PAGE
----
From Old Letters Preserved In Godrej Cabinets To One-Of-A-Kind Scientific Equipment, A Peek Inside NCBS Bengaluru’s Upcoming Scientific Archive (Huffpost)

Huffpost: From Old Letters Preserved In Godrej Cabinets To One-Of-A-Kind Scientific Equipment, A Peek Inside NCBS Bengaluru’s Upcoming Scientific Archive. “Walking into what looked like a disused laboratory at the National Centre for Biological Sciences (NCBS) in Bengaluru, Venkat Srinivasan looked back with an apologetic smile. ‘This is just temporary, while we prepare the space downstairs,’ he said. The room still had some equipment, but that was not what we were here to see.”

G91JA: WhatsApp fights fake news in India using actors who role-play in public

G9IJA: WhatsApp fights fake news in India using actors who role-play in public. “On a hot morning in India’s tourist mecca of Jaipur, an open truck painted in the signature lime-green colors of Facebook’s WhatsApp messaging service pulls into a dusty lane, where five men spill out and begin to perform a skit. The event is part of a major grassroots effort by WhatsApp to battle fake news, which has triggered numerous lynchings in a country where 200 million people use the service, more than anywhere else in the world.”

Quartz: Indian politicians are now flocking to an unlikely “no English” social network

Quartz: Indian politicians are now flocking to an unlikely “no English” social network. “India’s online political battles are increasingly being fought in its many native languages—not English. As the country prepares for the 2019 general election, a number of key politicians and political parties are getting on ShareChat, a fast-growing, indigenous social network that caters to new internet users in small-town India.”

Digital Journalism: Digital Archiving as Social Protest

Digital Journalism: Digital Archiving as Social Protest. “The relationship between journalism and social marginalization is a relatively understudied area in digital journalism studies. Our case study of Dalit Camera (DC), an online news archive and chronicle based in India, examines how historically disadvantaged Dalits, or ‘Untouchables,’ are leveraging digital tools to narrate their oppressive past to the outside world parallel to the rise of political censorship in India. As part of its archiving process, DC is preserving footage of Dalit resistance against hegemonic domination by caste Hindus. Through their grassroots network of citizen journalists, DC is also engaged in reporting caste-based discrimination and violence today, contributing to the Dalit social movement for equality and justice. Our study provides the first examination of Dalit social protest as a function of digital news archiving, in the process bringing a non-Western subject typically reserved for Subaltern Studies to digital journalism studies as a potent example of citizen journalism and participatory online culture in a censorious media climate. “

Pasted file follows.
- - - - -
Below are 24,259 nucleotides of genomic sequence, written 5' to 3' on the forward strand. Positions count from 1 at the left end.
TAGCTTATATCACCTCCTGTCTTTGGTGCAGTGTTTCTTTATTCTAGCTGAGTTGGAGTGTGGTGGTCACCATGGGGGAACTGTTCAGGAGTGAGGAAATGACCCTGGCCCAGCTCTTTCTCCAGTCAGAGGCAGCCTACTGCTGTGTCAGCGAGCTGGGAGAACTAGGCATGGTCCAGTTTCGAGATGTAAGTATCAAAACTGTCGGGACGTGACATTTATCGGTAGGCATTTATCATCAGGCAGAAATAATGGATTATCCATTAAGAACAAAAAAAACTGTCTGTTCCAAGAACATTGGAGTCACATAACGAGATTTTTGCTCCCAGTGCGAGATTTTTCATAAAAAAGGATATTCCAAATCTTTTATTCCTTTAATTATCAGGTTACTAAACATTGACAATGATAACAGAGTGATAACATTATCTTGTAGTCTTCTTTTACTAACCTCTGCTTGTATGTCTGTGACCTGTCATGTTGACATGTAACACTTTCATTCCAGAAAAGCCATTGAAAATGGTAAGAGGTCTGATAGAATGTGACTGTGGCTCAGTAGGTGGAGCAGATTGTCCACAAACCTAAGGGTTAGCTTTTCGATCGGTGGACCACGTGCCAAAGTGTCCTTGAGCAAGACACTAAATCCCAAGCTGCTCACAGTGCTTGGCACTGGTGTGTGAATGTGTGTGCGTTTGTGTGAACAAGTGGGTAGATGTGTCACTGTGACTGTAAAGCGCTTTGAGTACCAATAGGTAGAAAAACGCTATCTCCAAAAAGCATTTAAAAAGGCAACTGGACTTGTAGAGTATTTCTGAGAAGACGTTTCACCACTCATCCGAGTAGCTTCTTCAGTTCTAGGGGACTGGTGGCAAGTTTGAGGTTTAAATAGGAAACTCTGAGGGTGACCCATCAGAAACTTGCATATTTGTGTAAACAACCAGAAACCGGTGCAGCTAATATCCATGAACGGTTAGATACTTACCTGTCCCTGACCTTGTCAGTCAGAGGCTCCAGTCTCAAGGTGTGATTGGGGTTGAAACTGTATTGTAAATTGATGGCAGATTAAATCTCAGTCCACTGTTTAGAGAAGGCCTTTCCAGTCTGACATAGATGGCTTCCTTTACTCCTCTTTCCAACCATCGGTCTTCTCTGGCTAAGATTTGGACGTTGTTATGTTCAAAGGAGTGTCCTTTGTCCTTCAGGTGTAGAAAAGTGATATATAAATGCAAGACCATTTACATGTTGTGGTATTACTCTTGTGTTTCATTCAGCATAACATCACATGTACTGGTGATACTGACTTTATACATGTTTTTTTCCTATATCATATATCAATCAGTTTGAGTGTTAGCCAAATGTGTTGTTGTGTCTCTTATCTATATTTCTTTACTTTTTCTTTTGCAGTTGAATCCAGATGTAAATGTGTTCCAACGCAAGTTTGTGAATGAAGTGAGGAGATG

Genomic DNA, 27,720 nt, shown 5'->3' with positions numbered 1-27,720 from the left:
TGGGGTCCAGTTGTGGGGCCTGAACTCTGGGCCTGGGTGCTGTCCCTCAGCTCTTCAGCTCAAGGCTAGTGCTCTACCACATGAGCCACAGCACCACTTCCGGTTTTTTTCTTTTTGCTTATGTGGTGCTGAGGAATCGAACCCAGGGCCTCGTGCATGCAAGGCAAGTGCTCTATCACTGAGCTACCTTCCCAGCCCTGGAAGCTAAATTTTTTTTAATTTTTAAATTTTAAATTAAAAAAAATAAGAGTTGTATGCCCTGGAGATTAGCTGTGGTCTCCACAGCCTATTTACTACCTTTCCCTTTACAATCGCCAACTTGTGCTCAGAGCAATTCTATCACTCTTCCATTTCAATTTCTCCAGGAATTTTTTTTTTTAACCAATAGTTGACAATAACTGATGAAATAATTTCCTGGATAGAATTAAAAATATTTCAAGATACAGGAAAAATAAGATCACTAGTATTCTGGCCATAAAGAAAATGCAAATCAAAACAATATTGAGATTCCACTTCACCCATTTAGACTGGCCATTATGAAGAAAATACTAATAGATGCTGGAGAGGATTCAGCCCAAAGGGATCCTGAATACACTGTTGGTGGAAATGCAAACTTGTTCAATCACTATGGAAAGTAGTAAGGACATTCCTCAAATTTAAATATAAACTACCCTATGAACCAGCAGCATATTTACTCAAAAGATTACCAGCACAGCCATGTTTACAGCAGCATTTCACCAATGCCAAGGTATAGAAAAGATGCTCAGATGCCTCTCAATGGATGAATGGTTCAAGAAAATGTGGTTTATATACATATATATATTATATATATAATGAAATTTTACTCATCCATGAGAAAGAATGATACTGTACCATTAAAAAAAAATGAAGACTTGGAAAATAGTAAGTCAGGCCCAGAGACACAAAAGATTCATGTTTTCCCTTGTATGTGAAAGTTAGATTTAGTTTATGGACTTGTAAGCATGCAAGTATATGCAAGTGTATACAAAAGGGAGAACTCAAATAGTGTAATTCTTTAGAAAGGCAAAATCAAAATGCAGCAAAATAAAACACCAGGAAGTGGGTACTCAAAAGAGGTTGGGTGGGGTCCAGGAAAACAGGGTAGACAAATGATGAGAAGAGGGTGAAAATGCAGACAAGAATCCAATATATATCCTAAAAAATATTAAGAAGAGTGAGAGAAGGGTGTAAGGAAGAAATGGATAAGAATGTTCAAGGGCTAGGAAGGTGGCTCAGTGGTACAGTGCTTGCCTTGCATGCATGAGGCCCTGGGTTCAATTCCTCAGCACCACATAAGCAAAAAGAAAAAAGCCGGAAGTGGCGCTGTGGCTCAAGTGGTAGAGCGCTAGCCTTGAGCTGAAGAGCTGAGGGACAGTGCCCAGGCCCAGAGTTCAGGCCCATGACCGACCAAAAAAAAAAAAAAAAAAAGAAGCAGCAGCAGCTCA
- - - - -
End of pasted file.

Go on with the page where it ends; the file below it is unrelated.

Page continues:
Outlook India: Election Commission To Get Help From Facebook, Twitter, Google To Check Fake News During Polls

Outlook India: Election Commission To Get Help From Facebook, Twitter, Google To Check Fake News During Polls. “Chief Election Commissioner O P Rawat has said that major internet players like Google and social media giants like Twitte [sic] and Facebook have assured the Election Commission (EC) that they will not allow their platforms to be used for anything which effects the purity of polls during campaign period.”

Quartz: Indians are now travelling for Instagram

Quartz: Indians are now travelling for Instagram . “‘Do it for the gram’ seems to be the new motto all around. People are undertaking do-it-yourself projects, restaurants are designing aesthetically-pleasing dishes and designers are creating spaces with Instagram-worthy backdrops. And travel is no different. The once budget-conscious Indian traveller now has an equally—or perhaps more—important box to tick when choosing accommodation: it must look good on Instagram, Facebook, and other such platforms.”

Gizmodo Australia: Supreme Court Restricts India’s Colossal Biometric Database

Gizmodo Australia: Supreme Court Restricts India’s Colossal Biometric Database. “India’s Supreme Court ruled on Wednesday that the country’s sweeping biometric database does not violate privacy rights. But the panel of five judges did decide to place restrictions on the program, according to The Times of India. Under the Aadhaar system, all citizens, residents and visiting workers of India — an estimated 1.2 billion people — are virtually required to provide iris scans and fingerprints to the government so they can receive a unique 12-digit identity code.”